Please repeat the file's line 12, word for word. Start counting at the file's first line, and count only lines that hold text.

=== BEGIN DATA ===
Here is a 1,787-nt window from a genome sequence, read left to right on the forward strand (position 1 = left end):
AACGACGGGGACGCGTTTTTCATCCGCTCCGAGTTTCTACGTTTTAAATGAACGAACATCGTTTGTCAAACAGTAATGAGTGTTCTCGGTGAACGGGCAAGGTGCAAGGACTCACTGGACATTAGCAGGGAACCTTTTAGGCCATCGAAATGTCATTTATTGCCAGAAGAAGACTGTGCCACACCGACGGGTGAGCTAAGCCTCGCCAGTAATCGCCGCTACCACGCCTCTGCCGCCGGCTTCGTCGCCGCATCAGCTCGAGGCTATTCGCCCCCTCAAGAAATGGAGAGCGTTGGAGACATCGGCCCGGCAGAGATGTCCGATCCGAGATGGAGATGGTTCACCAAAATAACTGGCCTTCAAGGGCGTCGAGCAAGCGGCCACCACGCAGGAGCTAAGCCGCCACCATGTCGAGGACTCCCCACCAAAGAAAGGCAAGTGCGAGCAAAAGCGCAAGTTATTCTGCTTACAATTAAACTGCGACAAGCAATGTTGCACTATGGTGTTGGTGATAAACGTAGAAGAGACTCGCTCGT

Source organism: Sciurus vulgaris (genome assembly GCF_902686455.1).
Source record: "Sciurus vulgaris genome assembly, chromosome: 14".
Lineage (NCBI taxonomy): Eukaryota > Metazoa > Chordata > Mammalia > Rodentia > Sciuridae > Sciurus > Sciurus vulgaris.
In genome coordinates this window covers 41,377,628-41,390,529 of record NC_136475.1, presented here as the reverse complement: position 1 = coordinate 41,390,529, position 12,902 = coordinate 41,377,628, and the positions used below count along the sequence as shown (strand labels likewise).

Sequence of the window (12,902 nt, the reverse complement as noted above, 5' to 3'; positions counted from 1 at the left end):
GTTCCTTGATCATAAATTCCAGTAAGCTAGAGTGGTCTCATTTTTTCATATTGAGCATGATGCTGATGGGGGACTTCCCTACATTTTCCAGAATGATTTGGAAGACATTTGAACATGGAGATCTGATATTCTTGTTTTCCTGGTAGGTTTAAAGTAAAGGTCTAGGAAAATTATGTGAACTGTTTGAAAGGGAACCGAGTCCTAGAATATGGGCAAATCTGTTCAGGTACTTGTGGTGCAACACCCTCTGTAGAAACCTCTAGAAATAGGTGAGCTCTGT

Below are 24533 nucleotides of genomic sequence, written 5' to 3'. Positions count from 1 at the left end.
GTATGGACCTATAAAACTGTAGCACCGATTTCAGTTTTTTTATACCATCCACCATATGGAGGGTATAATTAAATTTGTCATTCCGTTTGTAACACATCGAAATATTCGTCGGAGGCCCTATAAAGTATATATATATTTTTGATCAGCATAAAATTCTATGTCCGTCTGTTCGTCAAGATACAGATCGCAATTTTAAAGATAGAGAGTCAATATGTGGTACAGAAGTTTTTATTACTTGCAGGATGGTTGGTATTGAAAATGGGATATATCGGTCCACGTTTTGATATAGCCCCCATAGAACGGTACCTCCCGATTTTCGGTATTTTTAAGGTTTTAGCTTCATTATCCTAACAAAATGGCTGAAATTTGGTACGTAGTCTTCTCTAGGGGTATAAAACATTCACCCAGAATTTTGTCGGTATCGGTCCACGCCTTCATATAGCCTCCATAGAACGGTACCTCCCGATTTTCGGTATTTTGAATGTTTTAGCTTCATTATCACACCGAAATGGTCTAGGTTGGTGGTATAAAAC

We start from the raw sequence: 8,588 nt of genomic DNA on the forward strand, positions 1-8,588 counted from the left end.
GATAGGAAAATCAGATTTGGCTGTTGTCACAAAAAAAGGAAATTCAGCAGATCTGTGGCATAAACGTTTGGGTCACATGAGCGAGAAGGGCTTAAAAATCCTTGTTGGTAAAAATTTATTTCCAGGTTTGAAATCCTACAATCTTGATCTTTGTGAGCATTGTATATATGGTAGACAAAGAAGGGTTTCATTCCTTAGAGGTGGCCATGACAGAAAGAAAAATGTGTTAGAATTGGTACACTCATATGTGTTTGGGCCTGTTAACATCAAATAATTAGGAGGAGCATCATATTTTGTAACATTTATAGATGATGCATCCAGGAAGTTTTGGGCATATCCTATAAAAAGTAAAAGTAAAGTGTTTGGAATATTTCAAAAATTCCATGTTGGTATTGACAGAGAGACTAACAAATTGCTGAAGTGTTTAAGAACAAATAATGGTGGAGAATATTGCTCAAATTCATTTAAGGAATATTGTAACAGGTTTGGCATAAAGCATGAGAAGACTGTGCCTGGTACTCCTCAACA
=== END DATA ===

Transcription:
GATAGGAAAATCAGATTTGGCTGTTGTCACAAAAAAAGGAAATTCAGCAGATCTGTGGCATAAACGTTTGGGTCACATGAGCGAGAAGGGCTTAAAAATCCTTGTTGGTAAAAATTTATTTCCAGGTTTGAAATCCTACAATCTTGATCTTTGTGAGCATTGTATATATGGTAGACAAAGAAGGGTTTCATTCCTTAGAGGTGGCCATGACAGAAAGAAAAATGTGTTAGAATTGGTACACTCATATGTGTTTGGGCCTGTTAACATCAAATAATTAGGAGGAGCATCATATTTTGTAACATTTATAGATGATGCATCCAGGAAGTTTTGGGCATATCCTATAAAAAGTAAAAGTAAAGTGTTTGGAATATTTCAAAAATTCCATGTTGGTATTGACAGAGAGACTAACAAATTGCTGAAGTGTTTAAGAACAAATAATGGTGGAGAATATTGCTCAAATTCATTTAAGGAATATTGTAACAGGTTTGGCATAAAGCATGAGAAGACTGTGCCTGGTACTCCTCAACA